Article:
Inequality still rules in South Africa
THE growth of global inequality is reversible if governments do more to balance the needs of the have-nots with those who have.
The United Nations World Social Report 2020 reveals that protests are taking place fuelled by a combination of economic woes, growing inequalities and job insecurity.
Globally, there are fears that the coronavirus will hit the poor the hardest, with access to health care a prime feature of inequality.
In South Africa, inequality remains a crucial inhibitor to growth and enabling the dignity of all citizens. There have been gains. Access to basic services such as electricity, water, education and health care has improved considerably since the ANC came into power, according to the World Bank report.
South Africans who suffered under the yoke of apartheid hold fewer assets, have fewer skills, earn lower wages, and are still more likely to be unemployed, a 2018 World Bank report on poverty and inequality in South Africa found.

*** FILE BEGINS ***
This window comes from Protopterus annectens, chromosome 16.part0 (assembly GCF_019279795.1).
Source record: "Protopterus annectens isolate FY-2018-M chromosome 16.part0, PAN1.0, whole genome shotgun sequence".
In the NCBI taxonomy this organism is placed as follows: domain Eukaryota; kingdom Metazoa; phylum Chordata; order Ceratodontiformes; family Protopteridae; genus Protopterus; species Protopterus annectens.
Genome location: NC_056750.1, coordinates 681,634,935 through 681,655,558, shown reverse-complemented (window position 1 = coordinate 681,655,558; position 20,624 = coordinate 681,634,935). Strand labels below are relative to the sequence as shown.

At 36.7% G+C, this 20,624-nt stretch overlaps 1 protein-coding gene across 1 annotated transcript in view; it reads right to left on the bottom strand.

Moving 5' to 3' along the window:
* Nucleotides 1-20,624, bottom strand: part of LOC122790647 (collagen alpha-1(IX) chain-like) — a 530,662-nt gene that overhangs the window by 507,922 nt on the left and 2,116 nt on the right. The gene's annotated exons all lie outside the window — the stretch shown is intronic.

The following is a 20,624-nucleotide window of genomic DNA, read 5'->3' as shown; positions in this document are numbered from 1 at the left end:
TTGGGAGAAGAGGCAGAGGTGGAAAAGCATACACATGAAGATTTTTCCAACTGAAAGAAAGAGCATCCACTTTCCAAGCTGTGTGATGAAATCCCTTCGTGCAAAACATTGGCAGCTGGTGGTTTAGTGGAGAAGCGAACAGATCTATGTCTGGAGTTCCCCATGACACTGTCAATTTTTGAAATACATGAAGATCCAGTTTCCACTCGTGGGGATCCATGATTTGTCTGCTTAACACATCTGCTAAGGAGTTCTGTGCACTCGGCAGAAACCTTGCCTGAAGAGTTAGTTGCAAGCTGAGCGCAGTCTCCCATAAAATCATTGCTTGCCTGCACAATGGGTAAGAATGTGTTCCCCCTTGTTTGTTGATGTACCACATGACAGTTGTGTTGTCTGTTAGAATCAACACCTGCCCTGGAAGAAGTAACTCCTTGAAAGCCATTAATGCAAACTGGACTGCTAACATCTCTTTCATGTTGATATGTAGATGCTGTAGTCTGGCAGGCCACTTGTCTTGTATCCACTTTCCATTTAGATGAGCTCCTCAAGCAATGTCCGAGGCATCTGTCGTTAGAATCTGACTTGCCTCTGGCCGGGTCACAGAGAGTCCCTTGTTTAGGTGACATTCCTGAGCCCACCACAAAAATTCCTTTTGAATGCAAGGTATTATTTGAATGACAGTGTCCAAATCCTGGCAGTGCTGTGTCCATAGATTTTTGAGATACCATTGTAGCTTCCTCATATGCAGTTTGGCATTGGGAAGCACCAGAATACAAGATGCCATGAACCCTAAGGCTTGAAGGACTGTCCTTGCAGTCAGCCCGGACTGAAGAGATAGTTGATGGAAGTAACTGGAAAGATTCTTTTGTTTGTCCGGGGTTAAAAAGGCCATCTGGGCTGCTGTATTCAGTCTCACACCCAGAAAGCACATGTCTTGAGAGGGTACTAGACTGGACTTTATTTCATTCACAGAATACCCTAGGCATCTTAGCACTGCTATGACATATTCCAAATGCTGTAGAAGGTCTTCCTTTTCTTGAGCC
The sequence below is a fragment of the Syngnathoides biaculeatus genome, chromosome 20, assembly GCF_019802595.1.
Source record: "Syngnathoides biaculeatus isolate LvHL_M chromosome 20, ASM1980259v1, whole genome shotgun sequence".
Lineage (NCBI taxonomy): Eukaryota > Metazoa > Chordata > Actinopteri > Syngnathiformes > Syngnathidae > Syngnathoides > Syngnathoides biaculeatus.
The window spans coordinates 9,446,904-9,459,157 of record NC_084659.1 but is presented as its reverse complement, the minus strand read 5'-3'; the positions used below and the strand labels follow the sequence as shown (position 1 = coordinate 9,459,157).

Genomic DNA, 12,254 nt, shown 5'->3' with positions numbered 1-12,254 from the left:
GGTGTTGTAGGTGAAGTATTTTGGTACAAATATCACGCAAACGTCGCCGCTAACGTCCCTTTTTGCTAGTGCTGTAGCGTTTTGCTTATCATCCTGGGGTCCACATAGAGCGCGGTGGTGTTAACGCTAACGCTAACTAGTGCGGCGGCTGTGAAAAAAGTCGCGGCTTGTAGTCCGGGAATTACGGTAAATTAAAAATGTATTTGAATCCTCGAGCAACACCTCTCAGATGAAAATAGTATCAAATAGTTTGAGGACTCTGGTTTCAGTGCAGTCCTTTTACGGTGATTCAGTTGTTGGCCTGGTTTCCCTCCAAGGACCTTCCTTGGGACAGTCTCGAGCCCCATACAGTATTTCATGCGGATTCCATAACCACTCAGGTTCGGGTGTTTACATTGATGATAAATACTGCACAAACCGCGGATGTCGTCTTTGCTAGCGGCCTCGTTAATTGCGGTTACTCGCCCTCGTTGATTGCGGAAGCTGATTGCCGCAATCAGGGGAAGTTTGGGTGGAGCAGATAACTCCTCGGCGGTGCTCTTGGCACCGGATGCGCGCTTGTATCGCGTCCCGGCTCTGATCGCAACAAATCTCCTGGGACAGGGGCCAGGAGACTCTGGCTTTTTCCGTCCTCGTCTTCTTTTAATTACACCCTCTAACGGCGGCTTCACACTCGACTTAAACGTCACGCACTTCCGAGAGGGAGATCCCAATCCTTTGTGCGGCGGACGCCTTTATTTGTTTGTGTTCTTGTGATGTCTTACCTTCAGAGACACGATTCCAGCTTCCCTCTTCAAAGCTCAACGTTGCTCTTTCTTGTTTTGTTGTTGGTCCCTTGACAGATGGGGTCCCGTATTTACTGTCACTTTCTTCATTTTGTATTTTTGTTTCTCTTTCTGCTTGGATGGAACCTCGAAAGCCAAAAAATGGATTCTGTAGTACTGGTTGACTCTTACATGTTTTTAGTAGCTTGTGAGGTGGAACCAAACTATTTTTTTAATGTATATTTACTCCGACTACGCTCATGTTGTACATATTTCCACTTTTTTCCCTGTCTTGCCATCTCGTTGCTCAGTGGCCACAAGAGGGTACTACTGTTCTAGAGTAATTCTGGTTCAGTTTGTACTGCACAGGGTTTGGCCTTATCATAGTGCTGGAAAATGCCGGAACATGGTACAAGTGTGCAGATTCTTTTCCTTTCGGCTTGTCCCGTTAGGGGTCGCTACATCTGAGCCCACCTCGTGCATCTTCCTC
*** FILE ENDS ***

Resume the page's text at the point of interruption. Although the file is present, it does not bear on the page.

According to the UN report the future course of these complex challenges is not irreversible. Technological change, migration, urbanisation and even the climate crisis can be harnessed for a more equitable and sustainable world. Either that, or they can be left to further divide us.
Governments are crucial in creating more equitable societies.
More than two decades have passed since South Africa overhauled a racist regime.
But while democracy has delivered freedom for all South Africans, not enough has changed for those who were previously disadvantaged.